The skills ladder is a neat, three-stage model for introducing skills, and driving performance. We usually use it in a coaching environment, but it’s great for use with your teams, or even working on your own performance.
You wouldn’t take a complete newcomer to the violin, and put them straight into a concert. You’d want to make sure their skills were in the right place to help them deal with the situation, and it’s exactly the same in business. Follow these steps to help equip your people for the task in hand. We’ll use the example of ‘passing a football’, as we go through this example.
Make sure your team is clear on the fundamentals of the skill, remembering that this could include use of some tools or structure. Explain and discuss these in a meaningful way that they can relate to.
When passing a football, the components might be to do with their balance, getting their head over the ball, and focusing on making sure their boot hits the back of the ball and follows through in the desired direction.
This is to do with encouraging them to use the skill in a safe, secure environment and beginning to introduce a small amount of pressure. Practice makes permanent, so it’s a good way to start embedding the skill.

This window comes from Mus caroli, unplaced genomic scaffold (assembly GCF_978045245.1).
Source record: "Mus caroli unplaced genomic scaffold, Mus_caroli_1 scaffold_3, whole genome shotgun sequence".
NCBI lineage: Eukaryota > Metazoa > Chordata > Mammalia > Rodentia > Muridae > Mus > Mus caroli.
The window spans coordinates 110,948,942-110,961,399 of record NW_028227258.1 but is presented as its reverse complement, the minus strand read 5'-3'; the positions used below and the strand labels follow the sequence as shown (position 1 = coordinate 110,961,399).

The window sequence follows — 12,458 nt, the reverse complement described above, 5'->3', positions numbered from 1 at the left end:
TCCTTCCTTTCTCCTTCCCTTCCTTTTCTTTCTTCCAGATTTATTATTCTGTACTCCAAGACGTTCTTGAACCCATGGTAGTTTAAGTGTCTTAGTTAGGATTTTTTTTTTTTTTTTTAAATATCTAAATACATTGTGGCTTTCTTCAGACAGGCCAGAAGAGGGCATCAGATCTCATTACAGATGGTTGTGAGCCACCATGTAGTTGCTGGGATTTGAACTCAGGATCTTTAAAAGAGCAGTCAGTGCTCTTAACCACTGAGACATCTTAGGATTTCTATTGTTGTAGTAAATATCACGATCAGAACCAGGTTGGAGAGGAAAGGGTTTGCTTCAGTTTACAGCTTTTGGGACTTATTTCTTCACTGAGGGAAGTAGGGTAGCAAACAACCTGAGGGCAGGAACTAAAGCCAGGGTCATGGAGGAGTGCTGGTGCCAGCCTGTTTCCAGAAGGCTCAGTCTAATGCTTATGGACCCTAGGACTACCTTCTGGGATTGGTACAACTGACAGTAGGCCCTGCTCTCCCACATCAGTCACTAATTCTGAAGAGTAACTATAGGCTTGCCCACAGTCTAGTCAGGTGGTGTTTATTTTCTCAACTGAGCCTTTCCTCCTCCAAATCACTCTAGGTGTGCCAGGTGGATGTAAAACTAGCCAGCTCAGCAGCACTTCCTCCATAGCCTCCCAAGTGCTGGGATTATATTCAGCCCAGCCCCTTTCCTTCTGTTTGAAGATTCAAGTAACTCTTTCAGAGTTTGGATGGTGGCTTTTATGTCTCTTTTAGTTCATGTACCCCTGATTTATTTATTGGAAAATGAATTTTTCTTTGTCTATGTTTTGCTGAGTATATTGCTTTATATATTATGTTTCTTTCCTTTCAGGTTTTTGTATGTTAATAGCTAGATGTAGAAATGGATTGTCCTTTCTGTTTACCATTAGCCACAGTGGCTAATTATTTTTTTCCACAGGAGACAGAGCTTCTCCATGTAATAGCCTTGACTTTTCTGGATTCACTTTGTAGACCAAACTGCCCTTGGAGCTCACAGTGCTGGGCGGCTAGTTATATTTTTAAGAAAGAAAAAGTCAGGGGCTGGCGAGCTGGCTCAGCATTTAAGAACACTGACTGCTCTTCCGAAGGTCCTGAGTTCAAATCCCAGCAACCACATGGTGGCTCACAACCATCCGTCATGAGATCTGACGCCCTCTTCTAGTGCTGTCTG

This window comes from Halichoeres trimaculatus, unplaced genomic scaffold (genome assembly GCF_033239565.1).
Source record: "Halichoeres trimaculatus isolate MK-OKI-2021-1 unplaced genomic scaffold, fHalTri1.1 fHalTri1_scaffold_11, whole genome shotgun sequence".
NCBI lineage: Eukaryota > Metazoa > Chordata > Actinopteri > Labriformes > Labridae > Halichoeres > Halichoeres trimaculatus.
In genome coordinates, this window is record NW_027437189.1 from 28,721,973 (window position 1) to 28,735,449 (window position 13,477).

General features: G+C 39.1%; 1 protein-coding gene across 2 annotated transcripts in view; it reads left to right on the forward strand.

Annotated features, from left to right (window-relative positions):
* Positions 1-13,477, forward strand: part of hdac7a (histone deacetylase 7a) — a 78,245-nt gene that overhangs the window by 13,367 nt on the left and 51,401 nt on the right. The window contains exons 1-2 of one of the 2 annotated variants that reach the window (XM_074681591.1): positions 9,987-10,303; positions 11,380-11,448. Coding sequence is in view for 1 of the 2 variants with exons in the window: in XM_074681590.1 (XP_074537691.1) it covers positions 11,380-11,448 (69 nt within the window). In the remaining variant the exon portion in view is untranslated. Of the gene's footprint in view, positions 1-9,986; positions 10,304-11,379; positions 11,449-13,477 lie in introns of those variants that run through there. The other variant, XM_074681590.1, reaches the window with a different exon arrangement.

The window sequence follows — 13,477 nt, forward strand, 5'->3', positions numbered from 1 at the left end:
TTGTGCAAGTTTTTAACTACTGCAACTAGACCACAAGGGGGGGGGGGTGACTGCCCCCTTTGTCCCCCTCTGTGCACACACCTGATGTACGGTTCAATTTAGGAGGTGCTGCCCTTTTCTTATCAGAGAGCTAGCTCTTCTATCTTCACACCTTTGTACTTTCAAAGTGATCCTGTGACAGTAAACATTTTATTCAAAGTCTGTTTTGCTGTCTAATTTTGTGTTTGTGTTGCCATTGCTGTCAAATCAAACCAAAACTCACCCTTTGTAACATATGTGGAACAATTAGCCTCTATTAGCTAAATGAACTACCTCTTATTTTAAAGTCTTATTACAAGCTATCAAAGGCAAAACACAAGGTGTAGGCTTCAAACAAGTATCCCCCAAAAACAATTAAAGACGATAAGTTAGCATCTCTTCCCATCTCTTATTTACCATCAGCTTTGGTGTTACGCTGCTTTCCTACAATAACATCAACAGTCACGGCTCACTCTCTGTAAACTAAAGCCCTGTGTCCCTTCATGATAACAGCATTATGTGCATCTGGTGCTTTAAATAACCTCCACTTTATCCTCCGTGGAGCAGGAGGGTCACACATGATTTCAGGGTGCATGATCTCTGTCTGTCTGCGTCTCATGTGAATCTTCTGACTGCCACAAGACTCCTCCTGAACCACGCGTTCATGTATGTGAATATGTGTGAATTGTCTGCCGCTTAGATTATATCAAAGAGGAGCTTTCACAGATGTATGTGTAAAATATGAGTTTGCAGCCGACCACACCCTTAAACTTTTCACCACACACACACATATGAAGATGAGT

When passing a football, this could include practicing and then setting the expectation of completing so many passes in a limited time.
Once the skills are practised, it’s time to put them under some pressure to make sure they will stand up in the field. You wouldn’t start the whole upskilling process with diversions and pressure because this could impact their confidence. But once they know the components and have had the chance to practice, it’s a good thing to stress-test the skill. Diversions happen all the time, meetings don’t go to plan etc and so it’s important that the skills can be used in difficult environments.
When passing a football, this could be the introduction of a defender, who might get progressively more competitive.
To discuss how to create a high performance environment, please do get in touch.